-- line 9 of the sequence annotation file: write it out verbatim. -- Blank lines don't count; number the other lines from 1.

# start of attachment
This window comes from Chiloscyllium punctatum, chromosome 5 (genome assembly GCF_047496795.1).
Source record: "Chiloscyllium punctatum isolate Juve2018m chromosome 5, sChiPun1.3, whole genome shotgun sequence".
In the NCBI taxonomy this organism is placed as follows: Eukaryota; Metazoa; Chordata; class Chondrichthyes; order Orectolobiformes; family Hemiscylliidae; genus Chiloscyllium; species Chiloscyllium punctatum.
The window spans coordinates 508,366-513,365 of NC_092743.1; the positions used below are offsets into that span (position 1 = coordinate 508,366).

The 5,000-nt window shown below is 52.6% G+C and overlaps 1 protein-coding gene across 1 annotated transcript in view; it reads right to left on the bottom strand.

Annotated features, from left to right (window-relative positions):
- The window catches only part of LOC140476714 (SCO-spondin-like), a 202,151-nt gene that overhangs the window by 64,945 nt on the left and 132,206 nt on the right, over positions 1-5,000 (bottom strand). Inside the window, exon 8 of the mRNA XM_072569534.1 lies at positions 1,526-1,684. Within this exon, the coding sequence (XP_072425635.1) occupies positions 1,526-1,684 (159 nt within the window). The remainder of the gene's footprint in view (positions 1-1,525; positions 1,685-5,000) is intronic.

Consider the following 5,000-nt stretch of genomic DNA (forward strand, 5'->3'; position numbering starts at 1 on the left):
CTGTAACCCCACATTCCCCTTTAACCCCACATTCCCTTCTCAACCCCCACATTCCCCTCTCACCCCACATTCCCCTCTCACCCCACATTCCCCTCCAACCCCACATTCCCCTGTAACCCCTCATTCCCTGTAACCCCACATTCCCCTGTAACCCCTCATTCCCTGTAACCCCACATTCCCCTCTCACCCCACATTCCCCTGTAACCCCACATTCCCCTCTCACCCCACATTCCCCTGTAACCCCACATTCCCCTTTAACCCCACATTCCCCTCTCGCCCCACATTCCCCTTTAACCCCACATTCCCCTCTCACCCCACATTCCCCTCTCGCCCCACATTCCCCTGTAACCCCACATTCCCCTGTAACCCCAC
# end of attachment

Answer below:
CTGTAACCCCACATTCCCCTTTAACCCCACATTCCCTTCTCAACCCCCACATTCCCCTCTCACCCCACATTCCCCTCTCACCCCACATTCCCCTCCAACCCCACATTCCCCTGTAACCCCTCATTCCCTGTAACCCCACATTCCCCTGTAACCCCTCATTCCCTGTAACCCCACATTCCCCTCTCACCCCACATTCCCCTGTAACCCCACATTCCCCTCTCACCCCACATTCCCCTGTAACCCCACATTCCCCTTTAACCCCACATTCCCCTCTCGCCCCACATTCCCCTTTAACCCCACATTCCCCTCTCACCCCACATTCCCCTCTCGCCCCACATTCCCCTGTAACCCCACATTCCCCTGTAACCCCAC